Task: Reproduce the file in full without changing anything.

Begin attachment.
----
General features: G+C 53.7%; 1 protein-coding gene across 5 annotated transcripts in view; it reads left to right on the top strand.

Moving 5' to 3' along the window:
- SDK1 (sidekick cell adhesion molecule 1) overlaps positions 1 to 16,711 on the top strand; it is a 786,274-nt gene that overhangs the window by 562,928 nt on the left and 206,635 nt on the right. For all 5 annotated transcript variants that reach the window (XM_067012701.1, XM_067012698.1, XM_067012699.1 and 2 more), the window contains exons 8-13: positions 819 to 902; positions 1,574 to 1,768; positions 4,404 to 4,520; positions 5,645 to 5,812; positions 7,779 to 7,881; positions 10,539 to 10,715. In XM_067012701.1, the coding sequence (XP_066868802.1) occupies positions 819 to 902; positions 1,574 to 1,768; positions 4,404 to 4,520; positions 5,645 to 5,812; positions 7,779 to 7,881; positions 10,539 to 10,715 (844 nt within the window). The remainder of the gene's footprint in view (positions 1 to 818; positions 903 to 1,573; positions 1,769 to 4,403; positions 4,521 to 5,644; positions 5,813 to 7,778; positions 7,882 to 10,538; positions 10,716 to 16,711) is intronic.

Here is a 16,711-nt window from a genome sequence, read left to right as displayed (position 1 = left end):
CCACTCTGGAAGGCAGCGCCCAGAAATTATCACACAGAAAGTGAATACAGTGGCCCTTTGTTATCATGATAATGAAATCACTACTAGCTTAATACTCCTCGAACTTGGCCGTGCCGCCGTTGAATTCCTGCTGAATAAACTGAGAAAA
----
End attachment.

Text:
General features: G+C 53.7%; 1 protein-coding gene across 5 annotated transcripts in view; it reads left to right on the top strand.

Moving 5' to 3' along the window:
- SDK1 (sidekick cell adhesion molecule 1) overlaps positions 1 to 16,711 on the top strand; it is a 786,274-nt gene that overhangs the window by 562,928 nt on the left and 206,635 nt on the right. For all 5 annotated transcript variants that reach the window (XM_067012701.1, XM_067012698.1, XM_067012699.1 and 2 more), the window contains exons 8-13: positions 819 to 902; positions 1,574 to 1,768; positions 4,404 to 4,520; positions 5,645 to 5,812; positions 7,779 to 7,881; positions 10,539 to 10,715. In XM_067012701.1, the coding sequence (XP_066868802.1) occupies positions 819 to 902; positions 1,574 to 1,768; positions 4,404 to 4,520; positions 5,645 to 5,812; positions 7,779 to 7,881; positions 10,539 to 10,715 (844 nt within the window). The remainder of the gene's footprint in view (positions 1 to 818; positions 903 to 1,573; positions 1,769 to 4,403; positions 4,521 to 5,644; positions 5,813 to 7,778; positions 7,882 to 10,538; positions 10,716 to 16,711) is intronic.

Here is a 16,711-nt window from a genome sequence, read left to right as displayed (position 1 = left end):
CCACTCTGGAAGGCAGCGCCCAGAAATTATCACACAGAAAGTGAATACAGTGGCCCTTTGTTATCATGATAATGAAATCACTACTAGCTTAATACTCCTCGAACTTGGCCGTGCCGCCGTTGAATTCCTGCTGAATAAACTGAGAAAA